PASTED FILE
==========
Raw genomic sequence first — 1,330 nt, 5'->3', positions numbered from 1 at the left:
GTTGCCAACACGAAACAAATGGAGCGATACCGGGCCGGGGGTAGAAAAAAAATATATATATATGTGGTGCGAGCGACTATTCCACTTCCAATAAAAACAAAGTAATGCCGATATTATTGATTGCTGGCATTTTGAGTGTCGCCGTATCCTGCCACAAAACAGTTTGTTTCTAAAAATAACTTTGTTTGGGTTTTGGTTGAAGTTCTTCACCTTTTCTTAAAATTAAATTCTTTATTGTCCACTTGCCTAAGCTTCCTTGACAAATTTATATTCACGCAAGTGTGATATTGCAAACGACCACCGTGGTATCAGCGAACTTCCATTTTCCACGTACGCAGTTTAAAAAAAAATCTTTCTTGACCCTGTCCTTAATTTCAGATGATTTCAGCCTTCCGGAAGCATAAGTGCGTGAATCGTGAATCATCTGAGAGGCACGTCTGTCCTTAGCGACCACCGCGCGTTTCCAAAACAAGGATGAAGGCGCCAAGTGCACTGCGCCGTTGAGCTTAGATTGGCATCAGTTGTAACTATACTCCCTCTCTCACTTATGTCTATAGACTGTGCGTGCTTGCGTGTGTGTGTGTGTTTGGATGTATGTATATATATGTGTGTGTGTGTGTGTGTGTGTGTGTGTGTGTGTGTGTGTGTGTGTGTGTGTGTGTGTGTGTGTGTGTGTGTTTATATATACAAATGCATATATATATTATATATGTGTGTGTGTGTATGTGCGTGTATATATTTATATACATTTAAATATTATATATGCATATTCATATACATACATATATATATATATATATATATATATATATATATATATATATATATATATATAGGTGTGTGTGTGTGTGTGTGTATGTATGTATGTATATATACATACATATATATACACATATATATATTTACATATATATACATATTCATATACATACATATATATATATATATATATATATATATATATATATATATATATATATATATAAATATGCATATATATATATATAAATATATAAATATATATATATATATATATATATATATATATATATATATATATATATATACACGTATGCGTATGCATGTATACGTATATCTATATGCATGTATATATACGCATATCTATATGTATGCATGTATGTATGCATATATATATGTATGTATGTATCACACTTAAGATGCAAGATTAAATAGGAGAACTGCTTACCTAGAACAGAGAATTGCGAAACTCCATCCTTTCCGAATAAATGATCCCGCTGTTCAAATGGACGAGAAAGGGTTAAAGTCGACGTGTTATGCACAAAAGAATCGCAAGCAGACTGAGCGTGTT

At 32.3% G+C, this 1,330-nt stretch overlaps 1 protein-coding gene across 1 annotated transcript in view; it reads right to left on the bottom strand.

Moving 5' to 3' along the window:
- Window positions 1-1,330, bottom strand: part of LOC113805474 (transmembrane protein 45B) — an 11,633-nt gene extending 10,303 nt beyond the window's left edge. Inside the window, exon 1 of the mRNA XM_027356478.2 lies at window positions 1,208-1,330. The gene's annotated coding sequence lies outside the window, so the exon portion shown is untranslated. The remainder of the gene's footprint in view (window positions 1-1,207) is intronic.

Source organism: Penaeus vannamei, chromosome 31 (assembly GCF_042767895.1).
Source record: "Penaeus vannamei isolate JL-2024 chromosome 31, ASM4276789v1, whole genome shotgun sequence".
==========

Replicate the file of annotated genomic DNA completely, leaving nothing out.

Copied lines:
Raw genomic sequence first — 1,330 nt, 5'->3', positions numbered from 1 at the left:
GTTGCCAACACGAAACAAATGGAGCGATACCGGGCCGGGGGTAGAAAAAAAATATATATATATGTGGTGCGAGCGACTATTCCACTTCCAATAAAAACAAAGTAATGCCGATATTATTGATTGCTGGCATTTTGAGTGTCGCCGTATCCTGCCACAAAACAGTTTGTTTCTAAAAATAACTTTGTTTGGGTTTTGGTTGAAGTTCTTCACCTTTTCTTAAAATTAAATTCTTTATTGTCCACTTGCCTAAGCTTCCTTGACAAATTTATATTCACGCAAGTGTGATATTGCAAACGACCACCGTGGTATCAGCGAACTTCCATTTTCCACGTACGCAGTTTAAAAAAAAATCTTTCTTGACCCTGTCCTTAATTTCAGATGATTTCAGCCTTCCGGAAGCATAAGTGCGTGAATCGTGAATCATCTGAGAGGCACGTCTGTCCTTAGCGACCACCGCGCGTTTCCAAAACAAGGATGAAGGCGCCAAGTGCACTGCGCCGTTGAGCTTAGATTGGCATCAGTTGTAACTATACTCCCTCTCTCACTTATGTCTATAGACTGTGCGTGCTTGCGTGTGTGTGTGTGTTTGGATGTATGTATATATATGTGTGTGTGTGTGTGTGTGTGTGTGTGTGTGTGTGTGTGTGTGTGTGTGTGTGTGTGTGTGTGTGTGTGTGTTTATATATACAAATGCATATATATATTATATATGTGTGTGTGTGTATGTGCGTGTATATATTTATATACATTTAAATATTATATATGCATATTCATATACATACATATATATATATATATATATATATATATATATATATATATATATATATATATAGGTGTGTGTGTGTGTGTGTGTATGTATGTATGTATATATACATACATATATATACACATATATATATTTACATATATATACATATTCATATACATACATATATATATATATATATATATATATATATATATATATATATATATATATATAAATATGCATATATATATATATAAATATATAAATATATATATATATATATATATATATATATATATATATATATATATATATACACGTATGCGTATGCATGTATACGTATATCTATATGCATGTATATATACGCATATCTATATGTATGCATGTATGTATGCATATATATATGTATGTATGTATCACACTTAAGATGCAAGATTAAATAGGAGAACTGCTTACCTAGAACAGAGAATTGCGAAACTCCATCCTTTCCGAATAAATGATCCCGCTGTTCAAATGGACGAGAAAGGGTTAAAGTCGACGTGTTATGCACAAAAGAATCGCAAGCAGACTGAGCGTGTT

At 32.3% G+C, this 1,330-nt stretch overlaps 1 protein-coding gene across 1 annotated transcript in view; it reads right to left on the bottom strand.

Moving 5' to 3' along the window:
- Window positions 1-1,330, bottom strand: part of LOC113805474 (transmembrane protein 45B) — an 11,633-nt gene extending 10,303 nt beyond the window's left edge. Inside the window, exon 1 of the mRNA XM_027356478.2 lies at window positions 1,208-1,330. The gene's annotated coding sequence lies outside the window, so the exon portion shown is untranslated. The remainder of the gene's footprint in view (window positions 1-1,207) is intronic.

Source organism: Penaeus vannamei, chromosome 31 (assembly GCF_042767895.1).
Source record: "Penaeus vannamei isolate JL-2024 chromosome 31, ASM4276789v1, whole genome shotgun sequence".